|Bonnie Claire Playa in Nevada|
And then there are those nagging little mysteries. Why does bread fall with the buttered side down? Why do cats land right side up? It's the kinds of things that have kept the Mythbusters at work for years. Well, it seems that one of those nagging little mysteries in geology has been solved. For years, stones have left mysterious trackways on the surface of Racetrack Playa in Death Valley National Park. They have been noted more than half a century, and have been the subject of a number of studies, but in all those years no one has seen it happen, or provided a convincing explanation of how it could happen. There have been numerous hypotheses, and of course outlandish ideas like magnetic force lines and alien interventions.
|Bonnie Claire Playa, Nevada|
In essence, the researchers marked the location of stones, and outfitted many with GPS trackers. When storms filled part of the playa surface, a thin sheet of ice formed on the water. As the ice began to melt during the day, large sheets of ice were seen moving and pushing the stones. The winds recorded were not nearly as powerful as expected, as stones were moved when the winds were no more than 4-5 meters per second (9-11 mph). You can see the process happening in the video here:
I was sure all along that UFOs were swooping down and playing a form of ice hockey with complicated rules, but actually the phenomenon the researchers described made good sense. Racetrack Playa is not the only place where rocks have left trails. I've not been to Racetrack Playa yet, but I've seen tracks on Bonnie Claire Playa northeast of Death Valley National Park, and along Highway 50 in the Carson Sink of western Nevada. There were certain factors in common with each site: relatively high altitude, a source of rocks (the roadbed of Highway 50 was one source), and winters that occasionally have freezing conditions and high winds. Ice was suggested as a factor because many of the trails were parallel to each other as if the rocks were locked together.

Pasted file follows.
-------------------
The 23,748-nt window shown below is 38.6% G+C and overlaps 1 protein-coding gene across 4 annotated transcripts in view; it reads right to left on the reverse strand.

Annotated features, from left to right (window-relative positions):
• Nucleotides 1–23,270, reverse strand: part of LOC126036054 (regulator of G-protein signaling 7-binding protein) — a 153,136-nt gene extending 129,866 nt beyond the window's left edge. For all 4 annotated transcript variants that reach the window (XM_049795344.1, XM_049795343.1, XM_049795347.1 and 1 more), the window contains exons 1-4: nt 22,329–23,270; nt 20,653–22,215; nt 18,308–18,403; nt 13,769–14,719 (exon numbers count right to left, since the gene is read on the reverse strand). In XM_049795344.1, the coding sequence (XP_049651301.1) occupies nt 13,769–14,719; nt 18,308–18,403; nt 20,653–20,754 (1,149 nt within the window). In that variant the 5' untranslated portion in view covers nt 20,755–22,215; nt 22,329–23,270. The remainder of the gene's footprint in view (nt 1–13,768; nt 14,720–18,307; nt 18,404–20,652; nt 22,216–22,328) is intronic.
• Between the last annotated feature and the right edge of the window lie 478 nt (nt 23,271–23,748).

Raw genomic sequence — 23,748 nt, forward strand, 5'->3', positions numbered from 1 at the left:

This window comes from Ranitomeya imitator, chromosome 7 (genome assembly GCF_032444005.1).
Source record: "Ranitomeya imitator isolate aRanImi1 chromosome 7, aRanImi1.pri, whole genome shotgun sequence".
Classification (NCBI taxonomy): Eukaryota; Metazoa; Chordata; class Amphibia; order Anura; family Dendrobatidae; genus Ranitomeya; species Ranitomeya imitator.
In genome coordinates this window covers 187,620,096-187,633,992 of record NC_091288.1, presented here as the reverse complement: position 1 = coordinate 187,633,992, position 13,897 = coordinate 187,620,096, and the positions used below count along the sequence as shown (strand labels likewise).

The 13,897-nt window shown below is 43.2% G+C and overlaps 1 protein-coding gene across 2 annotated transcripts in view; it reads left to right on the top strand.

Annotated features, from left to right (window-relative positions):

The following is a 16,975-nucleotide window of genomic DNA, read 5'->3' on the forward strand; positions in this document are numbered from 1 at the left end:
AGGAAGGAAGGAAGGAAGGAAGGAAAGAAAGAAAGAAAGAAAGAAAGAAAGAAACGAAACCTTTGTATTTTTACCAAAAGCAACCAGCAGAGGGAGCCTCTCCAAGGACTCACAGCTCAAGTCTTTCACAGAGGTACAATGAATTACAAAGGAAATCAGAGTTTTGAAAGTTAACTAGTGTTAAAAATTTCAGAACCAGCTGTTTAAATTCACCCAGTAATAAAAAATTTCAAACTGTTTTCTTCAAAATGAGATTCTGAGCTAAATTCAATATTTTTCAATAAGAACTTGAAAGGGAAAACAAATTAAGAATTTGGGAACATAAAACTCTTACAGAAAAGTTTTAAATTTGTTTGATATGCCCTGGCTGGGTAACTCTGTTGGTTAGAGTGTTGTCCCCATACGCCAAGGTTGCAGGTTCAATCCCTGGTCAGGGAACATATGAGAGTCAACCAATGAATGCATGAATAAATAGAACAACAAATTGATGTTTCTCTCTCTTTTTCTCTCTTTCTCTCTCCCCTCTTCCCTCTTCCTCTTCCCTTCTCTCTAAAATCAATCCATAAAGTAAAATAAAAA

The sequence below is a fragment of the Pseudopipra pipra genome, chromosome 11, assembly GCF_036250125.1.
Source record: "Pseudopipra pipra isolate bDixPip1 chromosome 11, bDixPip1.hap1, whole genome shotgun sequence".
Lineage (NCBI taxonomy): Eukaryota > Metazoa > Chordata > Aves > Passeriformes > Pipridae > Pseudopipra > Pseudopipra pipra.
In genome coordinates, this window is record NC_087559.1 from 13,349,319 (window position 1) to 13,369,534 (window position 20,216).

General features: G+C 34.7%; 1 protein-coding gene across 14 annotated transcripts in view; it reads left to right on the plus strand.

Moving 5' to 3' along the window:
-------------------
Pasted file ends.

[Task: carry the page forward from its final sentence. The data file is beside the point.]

I've been joking all day that my life feels empty now that the stones have been explained. But does solving the mystery of the sliding stones take away from our sense of wonder at the world? No, it doesn't. It is a marvelous example of how science works. I love to see mysteries solved by good old-fashioned hard work and persistence.
This also allows me to say to the vandals and felons who have stolen the sliding stones from the surface of the Racetrack, thinking they have some taken possession of a magical key to the supernatural worlds encompassed within: "Guess what, moron! You've stolen a rock. You are an idiot".
Citation: Norris RD, Norris JM, Lorenz RD, Ray J, Jackson B (2014) Sliding Rocks on Racetrack Playa, Death Valley National Park: First Observation of Rocks in Motion. PLoS ONE 9(8): e105948. doi:10.1371/journal.pone.0105948